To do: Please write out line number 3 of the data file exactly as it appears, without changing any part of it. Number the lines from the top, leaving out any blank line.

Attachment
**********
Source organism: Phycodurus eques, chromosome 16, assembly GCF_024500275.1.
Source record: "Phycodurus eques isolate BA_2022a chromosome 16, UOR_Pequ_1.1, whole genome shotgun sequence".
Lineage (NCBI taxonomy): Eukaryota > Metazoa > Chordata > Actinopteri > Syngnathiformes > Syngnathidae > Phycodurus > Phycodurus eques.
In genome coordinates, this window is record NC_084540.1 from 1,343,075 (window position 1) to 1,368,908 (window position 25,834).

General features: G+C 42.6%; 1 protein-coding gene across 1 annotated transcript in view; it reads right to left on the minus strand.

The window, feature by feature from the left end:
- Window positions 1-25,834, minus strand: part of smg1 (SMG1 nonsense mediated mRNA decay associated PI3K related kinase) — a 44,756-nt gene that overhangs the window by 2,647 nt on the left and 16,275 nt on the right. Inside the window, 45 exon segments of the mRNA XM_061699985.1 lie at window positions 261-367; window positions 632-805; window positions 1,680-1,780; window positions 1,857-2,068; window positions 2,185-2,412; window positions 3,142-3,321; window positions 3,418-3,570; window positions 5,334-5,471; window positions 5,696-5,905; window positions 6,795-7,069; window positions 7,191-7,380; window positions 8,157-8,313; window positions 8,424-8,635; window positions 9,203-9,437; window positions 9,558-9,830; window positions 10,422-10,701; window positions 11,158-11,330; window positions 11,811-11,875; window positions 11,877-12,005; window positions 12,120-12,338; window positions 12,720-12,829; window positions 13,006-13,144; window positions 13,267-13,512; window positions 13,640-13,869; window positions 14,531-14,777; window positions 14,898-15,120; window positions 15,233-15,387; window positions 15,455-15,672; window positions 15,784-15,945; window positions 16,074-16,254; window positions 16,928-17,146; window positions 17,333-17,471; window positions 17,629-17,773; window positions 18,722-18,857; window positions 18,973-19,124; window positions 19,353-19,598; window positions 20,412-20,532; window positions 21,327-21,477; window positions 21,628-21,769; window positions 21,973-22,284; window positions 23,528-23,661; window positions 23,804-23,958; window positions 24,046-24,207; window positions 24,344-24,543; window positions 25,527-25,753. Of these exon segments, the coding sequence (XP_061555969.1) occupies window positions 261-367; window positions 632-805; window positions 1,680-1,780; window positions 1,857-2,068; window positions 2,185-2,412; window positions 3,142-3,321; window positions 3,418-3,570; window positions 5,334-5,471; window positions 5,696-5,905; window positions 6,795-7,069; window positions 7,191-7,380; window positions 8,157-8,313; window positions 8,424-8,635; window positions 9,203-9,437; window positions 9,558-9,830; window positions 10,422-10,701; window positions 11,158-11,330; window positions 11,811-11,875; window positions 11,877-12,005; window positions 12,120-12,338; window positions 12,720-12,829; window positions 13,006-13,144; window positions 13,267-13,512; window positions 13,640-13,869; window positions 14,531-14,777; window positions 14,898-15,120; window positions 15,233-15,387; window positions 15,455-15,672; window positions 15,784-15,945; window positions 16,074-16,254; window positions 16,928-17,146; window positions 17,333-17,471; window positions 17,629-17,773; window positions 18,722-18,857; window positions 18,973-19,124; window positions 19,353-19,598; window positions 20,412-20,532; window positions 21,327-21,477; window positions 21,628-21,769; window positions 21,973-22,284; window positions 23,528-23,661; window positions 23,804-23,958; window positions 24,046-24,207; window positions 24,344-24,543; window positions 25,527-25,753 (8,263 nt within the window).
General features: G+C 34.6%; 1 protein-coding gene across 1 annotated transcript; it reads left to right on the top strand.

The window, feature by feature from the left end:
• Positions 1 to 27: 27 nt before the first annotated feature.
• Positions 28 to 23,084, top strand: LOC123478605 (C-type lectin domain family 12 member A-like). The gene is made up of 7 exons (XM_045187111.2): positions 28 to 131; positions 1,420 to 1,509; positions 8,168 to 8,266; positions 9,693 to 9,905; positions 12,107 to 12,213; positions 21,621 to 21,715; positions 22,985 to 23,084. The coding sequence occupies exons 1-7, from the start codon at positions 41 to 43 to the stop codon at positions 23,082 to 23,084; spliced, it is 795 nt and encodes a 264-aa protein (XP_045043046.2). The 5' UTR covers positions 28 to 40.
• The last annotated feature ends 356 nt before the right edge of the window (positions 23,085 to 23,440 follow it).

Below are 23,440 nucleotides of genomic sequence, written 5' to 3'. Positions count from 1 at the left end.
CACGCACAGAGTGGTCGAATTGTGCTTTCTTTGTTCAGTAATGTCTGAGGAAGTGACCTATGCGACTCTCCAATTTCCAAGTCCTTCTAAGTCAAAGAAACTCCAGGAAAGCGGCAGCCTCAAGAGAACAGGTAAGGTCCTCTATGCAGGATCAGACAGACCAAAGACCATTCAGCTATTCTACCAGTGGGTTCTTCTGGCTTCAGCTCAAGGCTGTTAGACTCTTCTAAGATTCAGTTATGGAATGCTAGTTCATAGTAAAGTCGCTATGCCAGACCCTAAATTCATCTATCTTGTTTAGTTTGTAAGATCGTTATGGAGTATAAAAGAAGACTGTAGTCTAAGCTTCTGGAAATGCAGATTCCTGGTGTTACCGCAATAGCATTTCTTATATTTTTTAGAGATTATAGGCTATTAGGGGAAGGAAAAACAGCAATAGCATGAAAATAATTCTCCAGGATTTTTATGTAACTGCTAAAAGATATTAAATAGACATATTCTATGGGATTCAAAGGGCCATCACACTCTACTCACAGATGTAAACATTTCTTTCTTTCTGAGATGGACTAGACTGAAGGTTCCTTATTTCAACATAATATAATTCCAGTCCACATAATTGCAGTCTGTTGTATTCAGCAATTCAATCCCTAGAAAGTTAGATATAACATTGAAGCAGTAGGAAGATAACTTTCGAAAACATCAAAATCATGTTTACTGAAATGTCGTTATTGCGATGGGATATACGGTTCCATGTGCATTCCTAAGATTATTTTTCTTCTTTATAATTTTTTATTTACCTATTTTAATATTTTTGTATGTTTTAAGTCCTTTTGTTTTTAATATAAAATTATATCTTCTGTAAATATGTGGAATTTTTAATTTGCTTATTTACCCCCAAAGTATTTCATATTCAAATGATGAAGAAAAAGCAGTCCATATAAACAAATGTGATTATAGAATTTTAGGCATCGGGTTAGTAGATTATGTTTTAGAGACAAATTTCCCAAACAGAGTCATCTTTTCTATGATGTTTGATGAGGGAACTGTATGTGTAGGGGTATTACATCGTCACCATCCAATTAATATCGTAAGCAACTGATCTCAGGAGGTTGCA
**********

Lineage (NCBI taxonomy): Eukaryota > Metazoa > Chordata > Actinopteri > Syngnathiformes > Syngnathidae > Phycodurus > Phycodurus eques.